The Kingdom of God Is Still at Hand: Sermon for the Ascension of Our Lord

“The Ascension” by James Tissot

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“[Jesus] presented Himself alive to them after His suffering by many proofs, appearing to them during forty days and speaking about the Kingdom of God… So when they had come together, they asked Him, ‘Lord, will You at this time restore the Kingdom to Israel?’” (Acts 1:3,6).

Grace to you and peace from God our Father and the Lord Jesus Christ!

When it comes to Christian holy days and festivals of the Church there is no greater confusion than over the Ascension of Our Lord both in terms of what we are celebrating and why we are celebrating it. We confess the ascension of Christ every Sunday in the words of the creeds: “And He ascended into heaven and sits at the right hand of the Father” but no further explanation is really given in either of the creeds, and we are left with more questions than answers concerning Christ’s ascension. Why didn’t Jesus stay? Where is He now? What is the right hand of God? Does this mean that Christ isn’t with us now?

These questions are worth exploring from the Bible because they determine how we, as the Church, receive Christ and His benefits on the other side of His death and resurrection. The appointed readings for the Ascension of Our Lord come from Acts 1:1-11, Ephesians 1:15-23; and Luke 24:44-53, and historically these passages have served as the basis for our confession of the ascension. Tonight, we will look at them specifically focusing on a question asked by Jesus’ confused disciples: “Lord, will You at this time restore the Kingdom to Israel?”

For the forty days between His resurrection and ascension, Jesus had taught about the Kingdom of God. This was nothing new. When John the Baptist prepared the way for Jesus, he had declared, “Repent, for the Kingdom of Heaven is at hand.” As Jesus began to preach, He proclaimed the same thing; and when He sent the twelve they were to preach: “Repent, for the Kingdom of Heaven is at hand.” Many of Jesus’ parables began, “The Kingdom of Heaven is like…” The Kingdom of God was even proclaimed at Jesus’ suffering and death—though perhaps ironically rather than intentionally: the soldiers mocked Jesus as king, even put a scepter in His hand, robed Him in royal purple, and placed a crown of thorns on His head. And when Christ was crucified, the accusation above His head declared that He was “guilty” of being the King of the Jews.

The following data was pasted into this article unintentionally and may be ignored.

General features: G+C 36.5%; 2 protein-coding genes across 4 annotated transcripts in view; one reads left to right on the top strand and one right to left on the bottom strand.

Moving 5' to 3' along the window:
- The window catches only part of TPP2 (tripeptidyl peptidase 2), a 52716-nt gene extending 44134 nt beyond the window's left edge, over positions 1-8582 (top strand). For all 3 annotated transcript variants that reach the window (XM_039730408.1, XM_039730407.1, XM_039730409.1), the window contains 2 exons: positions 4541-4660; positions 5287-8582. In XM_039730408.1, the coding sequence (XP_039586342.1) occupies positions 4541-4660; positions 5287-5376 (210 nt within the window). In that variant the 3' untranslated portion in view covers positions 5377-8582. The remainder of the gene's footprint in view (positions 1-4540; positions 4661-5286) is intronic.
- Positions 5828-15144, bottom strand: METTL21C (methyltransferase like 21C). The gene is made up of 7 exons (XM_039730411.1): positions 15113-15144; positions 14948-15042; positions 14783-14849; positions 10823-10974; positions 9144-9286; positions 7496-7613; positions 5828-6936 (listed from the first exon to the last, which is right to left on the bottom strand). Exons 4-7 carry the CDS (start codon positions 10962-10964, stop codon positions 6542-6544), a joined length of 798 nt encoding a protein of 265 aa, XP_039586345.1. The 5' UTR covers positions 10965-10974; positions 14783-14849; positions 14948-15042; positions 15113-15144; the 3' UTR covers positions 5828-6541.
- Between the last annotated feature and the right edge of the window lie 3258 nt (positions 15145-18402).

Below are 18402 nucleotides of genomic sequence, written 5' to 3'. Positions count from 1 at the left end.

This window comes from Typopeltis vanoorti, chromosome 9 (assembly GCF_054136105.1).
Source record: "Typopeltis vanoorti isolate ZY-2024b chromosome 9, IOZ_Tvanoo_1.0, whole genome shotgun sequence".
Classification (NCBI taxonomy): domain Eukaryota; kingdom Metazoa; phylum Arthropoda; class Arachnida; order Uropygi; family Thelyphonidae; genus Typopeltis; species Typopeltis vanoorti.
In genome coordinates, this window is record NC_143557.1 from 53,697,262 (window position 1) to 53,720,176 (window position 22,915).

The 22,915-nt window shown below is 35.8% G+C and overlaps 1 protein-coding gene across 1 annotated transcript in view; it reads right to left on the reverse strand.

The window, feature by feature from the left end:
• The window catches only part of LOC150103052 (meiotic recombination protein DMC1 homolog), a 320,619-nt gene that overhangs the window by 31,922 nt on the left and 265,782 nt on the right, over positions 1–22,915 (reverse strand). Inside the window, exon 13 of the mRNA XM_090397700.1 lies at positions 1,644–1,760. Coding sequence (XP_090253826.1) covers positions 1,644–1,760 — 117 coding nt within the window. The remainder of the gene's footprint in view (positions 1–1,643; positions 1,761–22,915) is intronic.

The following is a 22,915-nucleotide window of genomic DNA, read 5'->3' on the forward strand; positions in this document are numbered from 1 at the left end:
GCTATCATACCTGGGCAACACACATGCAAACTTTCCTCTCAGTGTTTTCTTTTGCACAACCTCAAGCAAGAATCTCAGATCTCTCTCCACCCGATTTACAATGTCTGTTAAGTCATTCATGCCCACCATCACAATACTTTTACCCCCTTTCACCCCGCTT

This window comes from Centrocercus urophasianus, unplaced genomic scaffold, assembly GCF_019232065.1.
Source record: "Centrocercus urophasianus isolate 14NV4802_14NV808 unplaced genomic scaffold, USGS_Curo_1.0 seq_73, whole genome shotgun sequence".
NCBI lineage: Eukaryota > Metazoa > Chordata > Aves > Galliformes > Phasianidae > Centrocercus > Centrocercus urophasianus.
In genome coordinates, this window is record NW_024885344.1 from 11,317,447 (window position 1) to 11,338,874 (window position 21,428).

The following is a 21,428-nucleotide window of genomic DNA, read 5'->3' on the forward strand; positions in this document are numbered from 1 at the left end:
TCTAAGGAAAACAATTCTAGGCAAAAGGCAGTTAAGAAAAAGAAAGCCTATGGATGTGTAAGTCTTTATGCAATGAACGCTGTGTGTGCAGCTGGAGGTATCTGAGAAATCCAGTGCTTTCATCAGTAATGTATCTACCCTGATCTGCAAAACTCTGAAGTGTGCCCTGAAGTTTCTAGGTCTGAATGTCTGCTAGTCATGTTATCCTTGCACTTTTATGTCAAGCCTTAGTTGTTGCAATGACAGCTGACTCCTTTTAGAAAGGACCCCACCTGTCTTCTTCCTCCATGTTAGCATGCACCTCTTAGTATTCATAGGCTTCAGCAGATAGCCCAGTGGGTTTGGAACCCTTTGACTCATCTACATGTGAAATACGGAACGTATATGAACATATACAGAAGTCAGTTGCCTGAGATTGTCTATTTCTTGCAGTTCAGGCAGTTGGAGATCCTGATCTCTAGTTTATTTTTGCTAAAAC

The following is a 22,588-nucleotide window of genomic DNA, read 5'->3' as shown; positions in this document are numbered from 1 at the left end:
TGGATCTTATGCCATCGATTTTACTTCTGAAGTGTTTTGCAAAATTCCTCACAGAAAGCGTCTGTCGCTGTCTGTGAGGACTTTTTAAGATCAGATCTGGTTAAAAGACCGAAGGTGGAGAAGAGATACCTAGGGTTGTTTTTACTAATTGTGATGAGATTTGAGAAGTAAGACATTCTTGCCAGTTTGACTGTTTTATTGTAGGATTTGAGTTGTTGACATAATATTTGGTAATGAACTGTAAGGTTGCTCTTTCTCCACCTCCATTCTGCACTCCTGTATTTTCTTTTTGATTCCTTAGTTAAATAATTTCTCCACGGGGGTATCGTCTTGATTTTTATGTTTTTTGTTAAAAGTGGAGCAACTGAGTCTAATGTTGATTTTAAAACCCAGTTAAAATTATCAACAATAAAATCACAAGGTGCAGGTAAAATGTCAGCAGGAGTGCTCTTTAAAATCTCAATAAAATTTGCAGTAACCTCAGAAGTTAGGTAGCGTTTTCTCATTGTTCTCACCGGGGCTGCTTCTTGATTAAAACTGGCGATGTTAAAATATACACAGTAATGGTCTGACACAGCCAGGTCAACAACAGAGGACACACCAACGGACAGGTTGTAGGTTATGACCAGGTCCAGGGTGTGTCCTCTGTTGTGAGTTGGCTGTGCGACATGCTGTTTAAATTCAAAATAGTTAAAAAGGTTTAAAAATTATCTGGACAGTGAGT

Jesus’ resurrection had demonstrated beyond a doubt that He is the Messiah. Now what? Would He bring back the glory days of David and Solomon when the Kingdom of Israel was at its peak? Even the select group of the apostles still had misunderstandings about the Messiah’s purpose and the nature of God’s Kingdom.

Jesus’ Kingdom of God was, and is, a kingdom like no other. The Kingdom of God is not a kingdom of this world. It is not a kingdom of land and armies. It does not grow by conquest and violence. It is not a political but spiritual kingdom. It is not limited to the Jewish people but includes all believers—the spiritual Israel.

To understand the simple truth of the Kingdom of God, go back to the sermon of John the Baptist: “Repent, for the Kingdom of Heaven is at hand.” Not “coming soon,” but “at hand.” Why was the Kingdom of Heaven at hand when John preached this at the Jordan? Because Jesus was there. Where this King is, there is His Kingdom. The Kingdom of God is not a place but an activity, not God’s realm but His reign. God rules in people’s lives by the preaching of repentance and the forgiveness of sins (Luke 24:47).

So, Jesus taught about the Kingdom of God during the forty days between His death and resurrection. The apostles had been where Jesus was for three years of His public ministry. They’d seen their King nailed to a cross and they’d assumed the worst. But now they saw their risen King, nail-prints and all—the King who had conquered even the kingdoms of death, devil, and hell. Jesus was with them. And where Jesus is, that is where the Kingdom of God is found.[i]